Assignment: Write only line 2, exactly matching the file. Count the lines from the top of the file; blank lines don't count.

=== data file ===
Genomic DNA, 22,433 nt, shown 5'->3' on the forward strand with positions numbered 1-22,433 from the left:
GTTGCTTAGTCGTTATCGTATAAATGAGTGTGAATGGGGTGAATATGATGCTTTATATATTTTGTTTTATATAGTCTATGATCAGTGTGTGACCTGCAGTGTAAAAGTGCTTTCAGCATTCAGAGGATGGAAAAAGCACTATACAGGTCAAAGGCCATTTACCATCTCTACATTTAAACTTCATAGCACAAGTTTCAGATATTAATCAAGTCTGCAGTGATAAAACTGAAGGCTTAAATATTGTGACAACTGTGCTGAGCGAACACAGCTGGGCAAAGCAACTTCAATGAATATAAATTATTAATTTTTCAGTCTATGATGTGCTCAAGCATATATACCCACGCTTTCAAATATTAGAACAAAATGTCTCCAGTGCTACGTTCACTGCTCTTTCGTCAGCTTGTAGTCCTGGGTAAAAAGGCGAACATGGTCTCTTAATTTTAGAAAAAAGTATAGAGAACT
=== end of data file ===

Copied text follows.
GTTGCTTAGTCGTTATCGTATAAATGAGTGTGAATGGGGTGAATATGATGCTTTATATATTTTGTTTTATATAGTCTATGATCAGTGTGTGACCTGCAGTGTAAAAGTGCTTTCAGCATTCAGAGGATGGAAAAAGCACTATACAGGTCAAAGGCCATTTACCATCTCTACATTTAAACTTCATAGCACAAGTTTCAGATATTAATCAAGTCTGCAGTGATAAAACTGAAGGCTTAAATATTGTGACAACTGTGCTGAGCGAACACAGCTGGGCAAAGCAACTTCAATGAATATAAATTATTAATTTTTCAGTCTATGATGTGCTCAAGCATATATACCCACGCTTTCAAATATTAGAACAAAATGTCTCCAGTGCTACGTTCACTGCTCTTTCGTCAGCTTGTAGTCCTGGGTAAAAAGGCGAACATGGTCTCTTAATTTTAGAAAAAAGTATAGAGAACT